The reagent used to destroy the organic complexing agent may be, for instance, based on a peroxide such as hydrogen peroxide. As an alternative to a peroxide, a perborate such as sodium perborate may be used. Preferably, the reagent is capable of providing active oxygen, for instance, in the form of a hydroxyl radical. Preferably, the reagent also includes a metal ion as a catalyst and, in particular, one capable of assuming more than one oxidation state.
A particular reagent which may be used in a process of the present invention is Fenton's reagent. This reagent is a mixture of hydrogen peroxide and ferrous ions. Under acidic conditions (in practice pH 1-5), this combination is a powerful oxidant of organic compounds, the hydroxyl radical being generally invoked as the primary reactive species which is generated. It is preferred in a process of the present invention that the reagent, preferably Fenton's reagent, is used together with UV or visible radiation. Such radiation has been found to strongly accelerate the action of Fenton's reagent, improving the degradation rates of organic complexing agents. This light-enhancement has been explained by ferric-sensitised reactions, mainly the photolysis of hydroxyl complexes of ferric yielding hydroxyl radicals and regenerating ferrous. Also believed to take place are photochemical reactions of complexes formed between ferric and the organic substrate or its intermediates of degradation, especially organic acids.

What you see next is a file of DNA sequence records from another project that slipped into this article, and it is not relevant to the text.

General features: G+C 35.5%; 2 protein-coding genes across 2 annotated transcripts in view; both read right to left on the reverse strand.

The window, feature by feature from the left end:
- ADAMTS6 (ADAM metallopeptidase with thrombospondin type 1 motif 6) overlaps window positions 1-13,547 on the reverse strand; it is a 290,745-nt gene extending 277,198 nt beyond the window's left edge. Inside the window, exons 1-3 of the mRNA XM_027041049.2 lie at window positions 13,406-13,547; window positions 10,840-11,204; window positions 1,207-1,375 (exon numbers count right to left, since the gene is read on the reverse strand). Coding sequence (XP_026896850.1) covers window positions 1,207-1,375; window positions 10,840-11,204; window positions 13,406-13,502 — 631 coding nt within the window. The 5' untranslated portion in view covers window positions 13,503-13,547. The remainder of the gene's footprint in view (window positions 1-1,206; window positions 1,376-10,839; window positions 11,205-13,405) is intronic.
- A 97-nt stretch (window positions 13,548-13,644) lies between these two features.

The metal ion having two or more oxidation states acts as a catalyst in the degradation of the organic complexing agents by the hydrogen peroxide or other reactant. As indicated above, the metal ion system may be that of a single metal, such as iron. However, the reagent may also include one or more other catalysts, for instance, other transition metals.
The degradation of the complexing agent made be carried out at any suitable temperature for the reagent which is used. In the case of Fenton's reagent, used with UV radiation, the rate of reaction is such that the degradation may be carried out at ambient temperatures.
In the case of the use of Fenton's reagent/UV, the optimum values of iron, hydrogen peroxide and UV radiation depend on the rate of reaction between hydroxyl radicals and the organic complexing agent and also on the optical density of the reaction solution. By way of example, a solution with an absorbence of approximately 2 for the depths of the reaction volume (depth of reaction solution from UV source to the outer boundary of the reaction volume) gives an absorption of 99% of the incident UV radiation. Significantly higher absorbencies will lead to areas of the reaction volume, those furthest from the source of UV, receiving no UV radiation, although with efficient stirring this can be accommodated. Absorbencies significantly less than two should desirably be avoided as these will lead to inefficient utilisation of the UV radiation as a proportion will pass through the reaction solution without being usefully absorbed.